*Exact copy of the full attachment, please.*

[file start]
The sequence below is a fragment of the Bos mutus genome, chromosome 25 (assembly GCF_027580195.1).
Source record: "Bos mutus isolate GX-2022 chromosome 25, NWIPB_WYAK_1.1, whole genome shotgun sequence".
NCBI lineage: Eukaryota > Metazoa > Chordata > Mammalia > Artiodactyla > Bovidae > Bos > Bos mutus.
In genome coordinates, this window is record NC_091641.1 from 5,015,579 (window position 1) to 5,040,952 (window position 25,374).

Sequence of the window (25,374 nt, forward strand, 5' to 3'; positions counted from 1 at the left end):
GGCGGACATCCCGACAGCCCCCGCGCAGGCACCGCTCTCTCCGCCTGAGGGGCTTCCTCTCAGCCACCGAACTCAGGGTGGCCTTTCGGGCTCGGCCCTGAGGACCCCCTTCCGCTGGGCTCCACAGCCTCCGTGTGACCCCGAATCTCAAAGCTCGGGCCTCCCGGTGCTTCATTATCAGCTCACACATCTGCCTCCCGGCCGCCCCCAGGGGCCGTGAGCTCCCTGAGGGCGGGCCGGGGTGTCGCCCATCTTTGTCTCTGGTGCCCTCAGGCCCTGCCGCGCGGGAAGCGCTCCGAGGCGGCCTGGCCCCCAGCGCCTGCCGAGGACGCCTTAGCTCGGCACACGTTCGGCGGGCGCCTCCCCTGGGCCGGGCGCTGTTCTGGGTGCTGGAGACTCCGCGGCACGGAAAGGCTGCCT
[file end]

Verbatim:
The sequence below is a fragment of the Bos mutus genome, chromosome 25 (assembly GCF_027580195.1).
Source record: "Bos mutus isolate GX-2022 chromosome 25, NWIPB_WYAK_1.1, whole genome shotgun sequence".
NCBI lineage: Eukaryota > Metazoa > Chordata > Mammalia > Artiodactyla > Bovidae > Bos > Bos mutus.
In genome coordinates, this window is record NC_091641.1 from 5,015,579 (window position 1) to 5,040,952 (window position 25,374).

Sequence of the window (25,374 nt, forward strand, 5' to 3'; positions counted from 1 at the left end):
GGCGGACATCCCGACAGCCCCCGCGCAGGCACCGCTCTCTCCGCCTGAGGGGCTTCCTCTCAGCCACCGAACTCAGGGTGGCCTTTCGGGCTCGGCCCTGAGGACCCCCTTCCGCTGGGCTCCACAGCCTCCGTGTGACCCCGAATCTCAAAGCTCGGGCCTCCCGGTGCTTCATTATCAGCTCACACATCTGCCTCCCGGCCGCCCCCAGGGGCCGTGAGCTCCCTGAGGGCGGGCCGGGGTGTCGCCCATCTTTGTCTCTGGTGCCCTCAGGCCCTGCCGCGCGGGAAGCGCTCCGAGGCGGCCTGGCCCCCAGCGCCTGCCGAGGACGCCTTAGCTCGGCACACGTTCGGCGGGCGCCTCCCCTGGGCCGGGCGCTGTTCTGGGTGCTGGAGACTCCGCGGCACGGAAAGGCTGCCT